SIGN LANGUAGES: THE FACTS!
Today, 23 September, we are celebrating once again the International Day of Sign Languages — a unique opportunity to support and protect the linguistic identity and cultural diversity of all deaf people and other sign language users.
Before discovering some more amazing facts about sign languages, don’t forget to check our past post about it (click here) in order to prepare yourself a little bit more for what’s coming today.
Happy International Day of Sign Languages!
There are 300 different sign languages with actually only 130 that are recognized worldwide. These variations include: Italian, Chinese, Japanese, German and Korean.
There is also an international sign language, which is used by deaf people in international meetings and informally when traveling and socializing. It is considered a pidgin form of sign language that is not as complex as natural sign languages and has a limited lexicon.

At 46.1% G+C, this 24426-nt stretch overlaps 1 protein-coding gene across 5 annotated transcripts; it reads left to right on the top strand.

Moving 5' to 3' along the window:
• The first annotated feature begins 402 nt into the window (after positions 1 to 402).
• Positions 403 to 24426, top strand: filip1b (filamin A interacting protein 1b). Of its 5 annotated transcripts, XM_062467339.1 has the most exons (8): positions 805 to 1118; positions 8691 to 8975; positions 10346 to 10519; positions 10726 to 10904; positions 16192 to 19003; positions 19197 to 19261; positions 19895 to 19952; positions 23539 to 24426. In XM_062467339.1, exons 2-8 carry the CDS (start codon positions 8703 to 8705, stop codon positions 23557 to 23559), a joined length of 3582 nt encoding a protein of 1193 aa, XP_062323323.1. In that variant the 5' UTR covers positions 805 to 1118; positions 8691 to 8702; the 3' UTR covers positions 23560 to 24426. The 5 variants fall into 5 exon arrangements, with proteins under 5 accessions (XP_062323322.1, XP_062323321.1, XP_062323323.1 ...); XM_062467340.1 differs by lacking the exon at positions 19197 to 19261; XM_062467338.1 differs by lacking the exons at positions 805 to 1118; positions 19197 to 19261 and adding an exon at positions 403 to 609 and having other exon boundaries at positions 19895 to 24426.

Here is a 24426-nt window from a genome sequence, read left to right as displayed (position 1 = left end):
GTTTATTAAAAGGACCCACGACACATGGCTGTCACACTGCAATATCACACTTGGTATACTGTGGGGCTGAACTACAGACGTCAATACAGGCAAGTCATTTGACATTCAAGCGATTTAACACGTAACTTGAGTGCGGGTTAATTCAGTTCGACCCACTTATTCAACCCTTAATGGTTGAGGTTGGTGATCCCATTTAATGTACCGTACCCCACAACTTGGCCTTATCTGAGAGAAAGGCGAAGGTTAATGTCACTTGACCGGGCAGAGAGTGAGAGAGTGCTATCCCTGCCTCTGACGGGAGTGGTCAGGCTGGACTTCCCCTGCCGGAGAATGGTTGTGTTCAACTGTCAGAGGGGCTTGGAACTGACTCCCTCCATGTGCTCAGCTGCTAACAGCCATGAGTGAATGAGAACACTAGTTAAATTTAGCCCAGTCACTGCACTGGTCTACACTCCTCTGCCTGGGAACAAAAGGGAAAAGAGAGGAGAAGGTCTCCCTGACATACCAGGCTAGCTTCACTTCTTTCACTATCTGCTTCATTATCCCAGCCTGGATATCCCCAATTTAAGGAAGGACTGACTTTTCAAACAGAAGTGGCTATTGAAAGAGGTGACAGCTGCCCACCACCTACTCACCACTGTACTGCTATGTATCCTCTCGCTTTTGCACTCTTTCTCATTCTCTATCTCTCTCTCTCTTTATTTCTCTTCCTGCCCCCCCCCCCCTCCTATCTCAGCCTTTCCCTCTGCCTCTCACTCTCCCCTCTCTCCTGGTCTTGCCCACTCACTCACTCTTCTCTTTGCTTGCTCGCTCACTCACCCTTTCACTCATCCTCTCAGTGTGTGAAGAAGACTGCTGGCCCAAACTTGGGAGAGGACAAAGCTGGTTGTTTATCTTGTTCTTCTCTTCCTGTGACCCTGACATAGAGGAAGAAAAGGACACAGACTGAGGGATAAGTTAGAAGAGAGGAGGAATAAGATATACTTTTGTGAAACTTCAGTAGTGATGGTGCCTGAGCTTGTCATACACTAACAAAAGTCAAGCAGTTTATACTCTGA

Internationally, the most commonly used sign languages are American Sign Language (ASL), British Sign Language (BSL) and French Sign Language (FSL).
In the American Sign Language (ASL), the alphabets can be demonstrated using one hand. However, in German and British Sign Languages, two hands are used.
Signed languages are fully capable of the same complexity as spoken languages.
According to the American Speech-Language-Hearing Association (ASHA), hearing loss is the third most prevalent chronic health condition facing older adults. As the population ages and the incidence of hearing loss increases, sign language becomes more and more relevant – especially in emergency situations when communicating with someone who is deaf or hard of hearing is critical.
Each sign is composed of five components. Any change in them will change the entire meaning of the sign.
There is a popular hypothesis that sign language was an essential part of the history of human communication when there was no spoken language.
The World Federation of the Deaf (WFD), is federation of 135 national associations of deaf people, representing approximately 70 million deaf people’s human rights worldwide.
The International Week of the Deaf was first celebrated in September 1958 and has since evolved into a global movement of deaf unity and concerted advocacy to raise awareness of the issues deaf people face in their everyday lives.